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I have got a question regarding program style. Within a class, is it better to pass a variable to a method or to access the field inside a method?

public class NumberTest{
   private int num;

   public NumberTest (int num){
      this.num = num;      
      calculateX(num);
      calculateY();
   }

   private void calculateX(int num){
      System.out.println (num);
   }

   private void calculateY(){
      System.out.println(num)
   }           
}
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1  
It's unlikely to make a difference either way. –  Louis Wasserman Mar 11 '13 at 22:47
    
Disagree, there's a difference with regard to unit testing - please see my answer. –  user949300 Mar 11 '13 at 23:11

4 Answers 4

up vote 1 down vote accepted

I'll differ from the others here...

Where it is at all reasonable, I like to pass in the argument. This very slightly decouples the method from the class implementation, and makes it easier to unit test. For example, sometimes it is a pretty complex process to set this.num to 94404 due to other constraints.

e.g. this is a Zip Code but your business logic requires that it must match the State and Country field. Or, in practice this field is read from a Database, a Web Site, etc...

If you pass the argument, your unit test can shortcut and just pass in the value. And, in the off chance you might have a future special case where you don't want to use what's in the class field, you can do it.

Now, if you are using 27 class fields, you obviously don't want to pass in 27 arguments. But, IMO, if it's 1 or 2, I like to pass them in.

Minor Noted added after acceptance:

There is another possible difference between passing in the arg and using a field. In a multi-threaded environment, using a passed in argument may be safer that reading from a field. The field might get changed in the middle of the function, while a passed in argument, depending on type and usage, is less likely to change. In this example, a passed in int num will never change unexpectedly, but this.num might.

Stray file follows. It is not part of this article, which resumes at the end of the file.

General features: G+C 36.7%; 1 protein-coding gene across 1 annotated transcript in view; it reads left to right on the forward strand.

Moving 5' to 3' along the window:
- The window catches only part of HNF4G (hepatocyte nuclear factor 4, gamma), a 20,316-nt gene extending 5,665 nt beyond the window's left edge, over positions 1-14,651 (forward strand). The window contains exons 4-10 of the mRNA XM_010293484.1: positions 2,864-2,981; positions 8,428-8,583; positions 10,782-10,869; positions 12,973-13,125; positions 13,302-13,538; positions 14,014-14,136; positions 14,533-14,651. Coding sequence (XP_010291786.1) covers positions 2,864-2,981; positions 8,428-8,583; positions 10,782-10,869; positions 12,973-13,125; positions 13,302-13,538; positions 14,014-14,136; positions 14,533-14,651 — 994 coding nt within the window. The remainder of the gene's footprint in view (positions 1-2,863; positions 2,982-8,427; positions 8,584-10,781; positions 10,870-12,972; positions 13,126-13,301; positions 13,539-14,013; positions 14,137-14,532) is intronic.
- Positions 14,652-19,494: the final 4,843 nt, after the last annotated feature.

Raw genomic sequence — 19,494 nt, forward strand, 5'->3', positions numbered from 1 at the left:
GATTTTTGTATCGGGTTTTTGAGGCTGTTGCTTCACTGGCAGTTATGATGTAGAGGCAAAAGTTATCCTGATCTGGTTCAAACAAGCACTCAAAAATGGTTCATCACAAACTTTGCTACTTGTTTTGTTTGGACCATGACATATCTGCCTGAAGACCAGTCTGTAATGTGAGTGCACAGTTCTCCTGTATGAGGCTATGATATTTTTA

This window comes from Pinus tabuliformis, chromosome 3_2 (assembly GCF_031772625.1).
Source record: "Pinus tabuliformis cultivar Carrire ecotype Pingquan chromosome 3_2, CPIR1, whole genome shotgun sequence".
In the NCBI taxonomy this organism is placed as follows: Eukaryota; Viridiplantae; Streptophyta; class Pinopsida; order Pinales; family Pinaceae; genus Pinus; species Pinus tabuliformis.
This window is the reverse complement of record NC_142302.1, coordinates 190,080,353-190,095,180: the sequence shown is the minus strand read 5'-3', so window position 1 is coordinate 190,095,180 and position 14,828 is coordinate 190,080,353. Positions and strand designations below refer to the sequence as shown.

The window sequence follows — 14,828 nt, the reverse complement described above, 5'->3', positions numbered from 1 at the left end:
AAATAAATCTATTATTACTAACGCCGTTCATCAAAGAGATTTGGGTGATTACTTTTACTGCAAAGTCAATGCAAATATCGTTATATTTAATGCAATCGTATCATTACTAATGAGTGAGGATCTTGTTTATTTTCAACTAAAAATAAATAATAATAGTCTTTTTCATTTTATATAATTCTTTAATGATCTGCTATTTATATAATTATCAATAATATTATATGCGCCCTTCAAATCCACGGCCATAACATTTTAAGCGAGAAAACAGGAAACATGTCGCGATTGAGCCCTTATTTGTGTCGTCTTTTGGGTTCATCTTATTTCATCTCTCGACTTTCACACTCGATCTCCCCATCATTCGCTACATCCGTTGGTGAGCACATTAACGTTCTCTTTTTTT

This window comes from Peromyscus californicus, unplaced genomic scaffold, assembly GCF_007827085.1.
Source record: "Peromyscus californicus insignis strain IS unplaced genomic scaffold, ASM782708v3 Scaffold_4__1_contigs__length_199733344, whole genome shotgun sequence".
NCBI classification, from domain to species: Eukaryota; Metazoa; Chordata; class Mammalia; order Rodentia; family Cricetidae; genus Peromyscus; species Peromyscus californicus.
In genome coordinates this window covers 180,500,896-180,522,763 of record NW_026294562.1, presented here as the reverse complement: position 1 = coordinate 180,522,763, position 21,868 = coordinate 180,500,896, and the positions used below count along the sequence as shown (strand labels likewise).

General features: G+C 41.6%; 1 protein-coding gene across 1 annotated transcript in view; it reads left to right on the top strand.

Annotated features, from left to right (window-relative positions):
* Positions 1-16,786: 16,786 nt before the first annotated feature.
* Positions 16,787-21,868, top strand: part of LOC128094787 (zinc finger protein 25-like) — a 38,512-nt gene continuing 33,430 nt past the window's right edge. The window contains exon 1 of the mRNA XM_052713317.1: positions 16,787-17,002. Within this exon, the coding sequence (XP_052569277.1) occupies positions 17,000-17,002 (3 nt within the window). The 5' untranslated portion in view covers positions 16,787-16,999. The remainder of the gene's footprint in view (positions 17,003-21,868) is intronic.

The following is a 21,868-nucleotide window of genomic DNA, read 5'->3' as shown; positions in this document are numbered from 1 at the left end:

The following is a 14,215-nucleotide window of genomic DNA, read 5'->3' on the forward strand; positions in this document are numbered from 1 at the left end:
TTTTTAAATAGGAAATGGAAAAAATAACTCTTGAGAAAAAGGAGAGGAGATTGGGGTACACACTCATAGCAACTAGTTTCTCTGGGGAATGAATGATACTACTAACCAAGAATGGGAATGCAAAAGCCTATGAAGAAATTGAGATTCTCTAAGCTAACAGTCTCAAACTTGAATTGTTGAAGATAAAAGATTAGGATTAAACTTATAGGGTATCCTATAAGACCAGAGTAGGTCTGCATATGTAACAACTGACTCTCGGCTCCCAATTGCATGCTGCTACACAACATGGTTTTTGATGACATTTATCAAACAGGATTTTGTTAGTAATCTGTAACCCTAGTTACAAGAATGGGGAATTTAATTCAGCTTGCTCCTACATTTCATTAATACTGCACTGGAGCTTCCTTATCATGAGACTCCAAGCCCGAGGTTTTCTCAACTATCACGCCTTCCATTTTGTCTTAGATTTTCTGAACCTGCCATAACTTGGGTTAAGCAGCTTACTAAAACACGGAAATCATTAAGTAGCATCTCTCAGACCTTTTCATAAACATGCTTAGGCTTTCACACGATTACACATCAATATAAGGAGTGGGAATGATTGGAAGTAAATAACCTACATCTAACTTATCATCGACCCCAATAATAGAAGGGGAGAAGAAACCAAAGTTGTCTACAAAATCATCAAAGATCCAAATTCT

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You're already passing the object (as this) when you call a member function anyway. You don't gain anything from having to explicitly specify the argument too, unless you need to be able to use that same function with values other than this.num.

Short version: Use the latter, unless you need to calculateX(some_whole_other_number).

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those methods might look kinda similar to you, since they give you the same result, but they're actually very very different from each-other.

For instance, suppose your NumberText method looked like

public NumberTest (int num){
   this.num = num;


   calculateX(num * 2);
   calculateY();
}

calculateX wouldn't actually take the field, but it can take something completely different.

A general rule of thumb is

If it makes sense to pass in something other than num to calculateX than you probably should pass it in. otherwise, don't

also, if you do this

private void calculateX(int num){
   System.out.println (num);
}

change the parameter name to something other than num

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Is num some state of NumberTest? Will you need it later? If so, make it a field.

Does NumberTest just provide function calculateX for many nums? If so make calculateX static.

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